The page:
“The three next rounds, the master of the rolls staggered about like a cow on the ice. Seeing how matters stood, in round twenty-fourth I whispered something into his ear, which sent him down like a shot. It was nothing more than my private opinion of the value of his throat at an annuity office. This little confidential whisper affected him greatly; the very perspiration was frozen on his face, and for the next two rounds I had it all my own way. And when I called time for the twenty-seventh round, he lay like a log on the floor.”

After which, said I to the amateur, “It may be presumed that you accomplished your purpose.” “You are right,” said he mildly, “I did; and a great satisfaction, you know, it was to my mind, for by this means I killed two birds with one stone;” meaning that he had both thumped the baker and murdered him. Now, for the life of me, I could not see that; for, on the contrary, to my mind it appeared that he had taken two stones to kill one bird, having been obliged to take the conceit out of him first with his fist, and then with his tools. But no matter for his logic. The moral of his story was good, for it showed what an astonishing stimulus to latent talent is contained in any reasonable prospect of being murdered. A pursy, unwieldy, half cataleptic baker of Mannheim had absolutely fought six-and-twenty rounds with an accomplished English boxer merely upon this inspiration; so greatly was natural genius exalted and sublimed by the genial presence of his murderer.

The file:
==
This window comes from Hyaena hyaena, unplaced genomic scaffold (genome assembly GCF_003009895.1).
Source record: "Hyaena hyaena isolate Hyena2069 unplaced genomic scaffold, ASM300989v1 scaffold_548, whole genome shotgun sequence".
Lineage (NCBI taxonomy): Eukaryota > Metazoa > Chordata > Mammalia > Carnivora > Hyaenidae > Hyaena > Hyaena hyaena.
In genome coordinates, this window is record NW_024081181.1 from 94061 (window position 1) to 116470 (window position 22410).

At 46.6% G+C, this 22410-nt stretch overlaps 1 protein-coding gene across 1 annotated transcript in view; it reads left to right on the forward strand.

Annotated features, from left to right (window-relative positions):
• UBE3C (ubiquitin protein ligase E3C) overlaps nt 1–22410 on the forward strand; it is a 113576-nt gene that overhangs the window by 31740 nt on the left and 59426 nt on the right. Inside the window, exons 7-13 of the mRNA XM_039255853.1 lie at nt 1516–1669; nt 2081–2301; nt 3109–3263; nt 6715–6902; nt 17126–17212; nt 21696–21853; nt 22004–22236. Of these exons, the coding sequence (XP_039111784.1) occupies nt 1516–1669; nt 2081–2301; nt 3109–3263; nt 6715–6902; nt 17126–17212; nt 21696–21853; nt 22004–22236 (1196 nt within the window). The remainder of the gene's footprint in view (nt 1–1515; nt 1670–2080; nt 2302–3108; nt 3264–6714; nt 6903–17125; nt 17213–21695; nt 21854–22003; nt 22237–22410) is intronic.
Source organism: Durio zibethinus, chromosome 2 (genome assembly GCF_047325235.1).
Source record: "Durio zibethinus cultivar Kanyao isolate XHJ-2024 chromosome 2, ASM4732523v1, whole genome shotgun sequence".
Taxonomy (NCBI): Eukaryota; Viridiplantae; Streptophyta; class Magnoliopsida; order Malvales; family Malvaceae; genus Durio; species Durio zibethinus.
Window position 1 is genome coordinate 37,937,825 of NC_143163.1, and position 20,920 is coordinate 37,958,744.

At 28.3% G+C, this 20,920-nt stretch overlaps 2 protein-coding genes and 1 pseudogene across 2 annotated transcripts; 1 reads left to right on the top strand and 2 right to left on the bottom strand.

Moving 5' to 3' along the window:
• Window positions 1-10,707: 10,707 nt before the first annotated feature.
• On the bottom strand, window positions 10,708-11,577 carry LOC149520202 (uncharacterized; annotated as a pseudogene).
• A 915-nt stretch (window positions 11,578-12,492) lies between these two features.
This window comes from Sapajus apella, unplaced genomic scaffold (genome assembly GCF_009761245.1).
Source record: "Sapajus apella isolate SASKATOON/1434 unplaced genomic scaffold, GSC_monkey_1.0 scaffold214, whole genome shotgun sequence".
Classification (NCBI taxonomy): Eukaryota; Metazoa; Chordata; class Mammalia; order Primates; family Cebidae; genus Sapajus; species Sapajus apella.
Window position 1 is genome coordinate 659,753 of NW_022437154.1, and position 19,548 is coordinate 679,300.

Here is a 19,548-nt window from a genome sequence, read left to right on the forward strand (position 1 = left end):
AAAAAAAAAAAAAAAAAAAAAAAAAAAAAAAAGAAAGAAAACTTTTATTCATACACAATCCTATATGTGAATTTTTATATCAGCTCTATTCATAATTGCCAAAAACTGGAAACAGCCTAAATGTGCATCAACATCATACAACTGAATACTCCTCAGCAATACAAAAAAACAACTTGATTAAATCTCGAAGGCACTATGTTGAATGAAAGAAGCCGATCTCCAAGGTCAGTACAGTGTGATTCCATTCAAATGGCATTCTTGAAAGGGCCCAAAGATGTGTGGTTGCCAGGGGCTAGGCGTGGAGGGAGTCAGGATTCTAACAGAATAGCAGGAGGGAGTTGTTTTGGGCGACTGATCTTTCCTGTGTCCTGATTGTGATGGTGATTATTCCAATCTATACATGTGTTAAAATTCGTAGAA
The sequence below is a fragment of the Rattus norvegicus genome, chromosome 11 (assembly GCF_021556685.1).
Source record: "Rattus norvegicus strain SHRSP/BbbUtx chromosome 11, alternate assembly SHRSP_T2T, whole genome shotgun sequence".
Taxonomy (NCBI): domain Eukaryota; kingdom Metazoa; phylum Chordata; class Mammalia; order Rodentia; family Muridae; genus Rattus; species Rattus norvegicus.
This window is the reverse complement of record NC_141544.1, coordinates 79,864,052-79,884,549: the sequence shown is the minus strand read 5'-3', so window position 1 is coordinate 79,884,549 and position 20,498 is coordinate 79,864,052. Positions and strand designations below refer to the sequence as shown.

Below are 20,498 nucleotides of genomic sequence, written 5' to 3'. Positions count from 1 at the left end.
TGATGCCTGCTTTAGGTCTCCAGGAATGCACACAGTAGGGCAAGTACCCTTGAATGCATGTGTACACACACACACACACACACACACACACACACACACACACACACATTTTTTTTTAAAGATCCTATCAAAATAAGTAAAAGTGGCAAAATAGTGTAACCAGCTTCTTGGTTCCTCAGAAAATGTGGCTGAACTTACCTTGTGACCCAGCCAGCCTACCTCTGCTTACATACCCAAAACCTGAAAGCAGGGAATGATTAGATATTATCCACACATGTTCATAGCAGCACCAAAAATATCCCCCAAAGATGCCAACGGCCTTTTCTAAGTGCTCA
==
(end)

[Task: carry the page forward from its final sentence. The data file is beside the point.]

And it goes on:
It is rebellion of the blackest die to refuse to be murdered, when a competent force appears to murder you

From Thomas de Quincey’s On Murder Considered as one of the Fine Arts

Hobbes, but why, or on what principle, I never could understand, was not murdered. This was a capital oversight of the professional men in the seventeenth century; because in every light he was a fine subject for murder, except, indeed, that he was lean and skinny; for I can prove that he had money, and (what is very funny,) he had no right to make the least resistance; for, according to himself, irresistible power  creates the very highest species of right, so that it is rebellion of the blackest die to refuse to be murdered, when a competent force appears to murder you. However, gentlemen, though he was not murdered, I am happy to assure you that (by his own account) he was three times very near being murdered. The first time was in the spring of 1640, when he pretends to have circulated a little MS. on the king’s behalf, against the Parliament; he never could produce this MS., by the by; but he says that, “Had not his Majesty dissolved the Parliament,” (in May,) “it had brought him into danger of his life.” Dissolving the Parliament, however, was of no use; for, in November of the same year, the Long Parliament assembled, and Hobbes, a second time, fearing he should be murdered, ran away to France. This looks like the madness of John Dennis, who thought that Louis XIV. would never make peace with Queen Anne, unless he were given up to his vengeance; and actually ran away from the sea-coast in that belief. In France, Hobbes managed to take care of his throat pretty well for ten years; but at the end of that time, by way of paying court to Cromwell, he published his Leviathan. The old coward now began to “funk” horribly or the third time; he fancied the swords of the cavaliers were constantly at his throat, recollecting how they had served the Parliament ambassadors at the Hague and Madrid. “Turn,” says he, in his dog-Latin life of himself,